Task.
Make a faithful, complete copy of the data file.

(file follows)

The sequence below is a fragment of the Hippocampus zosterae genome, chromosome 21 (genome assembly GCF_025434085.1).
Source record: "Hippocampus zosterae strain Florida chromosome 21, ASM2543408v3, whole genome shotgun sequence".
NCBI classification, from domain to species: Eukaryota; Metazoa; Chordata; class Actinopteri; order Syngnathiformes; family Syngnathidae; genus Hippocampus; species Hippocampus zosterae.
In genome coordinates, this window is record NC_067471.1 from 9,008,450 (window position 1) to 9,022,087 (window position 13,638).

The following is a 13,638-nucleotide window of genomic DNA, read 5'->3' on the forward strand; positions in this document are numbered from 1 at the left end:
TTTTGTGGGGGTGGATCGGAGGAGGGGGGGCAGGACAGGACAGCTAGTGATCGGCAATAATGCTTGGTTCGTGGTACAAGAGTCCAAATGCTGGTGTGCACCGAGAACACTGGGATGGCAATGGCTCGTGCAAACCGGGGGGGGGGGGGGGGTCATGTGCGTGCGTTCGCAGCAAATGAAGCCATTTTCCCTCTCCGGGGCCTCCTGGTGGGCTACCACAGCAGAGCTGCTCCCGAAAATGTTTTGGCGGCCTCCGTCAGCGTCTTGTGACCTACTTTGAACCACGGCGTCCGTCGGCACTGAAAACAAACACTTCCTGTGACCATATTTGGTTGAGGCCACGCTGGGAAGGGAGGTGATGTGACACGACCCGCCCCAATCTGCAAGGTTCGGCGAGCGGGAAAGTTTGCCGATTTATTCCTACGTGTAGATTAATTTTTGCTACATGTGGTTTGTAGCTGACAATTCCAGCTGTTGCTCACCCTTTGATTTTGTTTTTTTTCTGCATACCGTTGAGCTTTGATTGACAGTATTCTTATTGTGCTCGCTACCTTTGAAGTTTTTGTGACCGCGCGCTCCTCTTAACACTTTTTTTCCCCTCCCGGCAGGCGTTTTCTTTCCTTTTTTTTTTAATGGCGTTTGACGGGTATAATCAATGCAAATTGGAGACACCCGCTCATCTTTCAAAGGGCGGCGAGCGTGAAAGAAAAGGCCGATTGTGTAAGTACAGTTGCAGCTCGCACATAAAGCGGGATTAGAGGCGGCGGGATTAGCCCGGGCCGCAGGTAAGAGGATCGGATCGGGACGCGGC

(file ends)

The sequence below is a fragment of the Hippocampus zosterae genome, chromosome 21 (genome assembly GCF_025434085.1).
Source record: "Hippocampus zosterae strain Florida chromosome 21, ASM2543408v3, whole genome shotgun sequence".
NCBI classification, from domain to species: Eukaryota; Metazoa; Chordata; class Actinopteri; order Syngnathiformes; family Syngnathidae; genus Hippocampus; species Hippocampus zosterae.
In genome coordinates, this window is record NC_067471.1 from 9,008,450 (window position 1) to 9,022,087 (window position 13,638).

The following is a 13,638-nucleotide window of genomic DNA, read 5'->3' on the forward strand; positions in this document are numbered from 1 at the left end:
TTTTGTGGGGGTGGATCGGAGGAGGGGGGGCAGGACAGGACAGCTAGTGATCGGCAATAATGCTTGGTTCGTGGTACAAGAGTCCAAATGCTGGTGTGCACCGAGAACACTGGGATGGCAATGGCTCGTGCAAACCGGGGGGGGGGGGGGGGTCATGTGCGTGCGTTCGCAGCAAATGAAGCCATTTTCCCTCTCCGGGGCCTCCTGGTGGGCTACCACAGCAGAGCTGCTCCCGAAAATGTTTTGGCGGCCTCCGTCAGCGTCTTGTGACCTACTTTGAACCACGGCGTCCGTCGGCACTGAAAACAAACACTTCCTGTGACCATATTTGGTTGAGGCCACGCTGGGAAGGGAGGTGATGTGACACGACCCGCCCCAATCTGCAAGGTTCGGCGAGCGGGAAAGTTTGCCGATTTATTCCTACGTGTAGATTAATTTTTGCTACATGTGGTTTGTAGCTGACAATTCCAGCTGTTGCTCACCCTTTGATTTTGTTTTTTTTCTGCATACCGTTGAGCTTTGATTGACAGTATTCTTATTGTGCTCGCTACCTTTGAAGTTTTTGTGACCGCGCGCTCCTCTTAACACTTTTTTTCCCCTCCCGGCAGGCGTTTTCTTTCCTTTTTTTTTTAATGGCGTTTGACGGGTATAATCAATGCAAATTGGAGACACCCGCTCATCTTTCAAAGGGCGGCGAGCGTGAAAGAAAAGGCCGATTGTGTAAGTACAGTTGCAGCTCGCACATAAAGCGGGATTAGAGGCGGCGGGATTAGCCCGGGCCGCAGGTAAGAGGATCGGATCGGGACGCGGC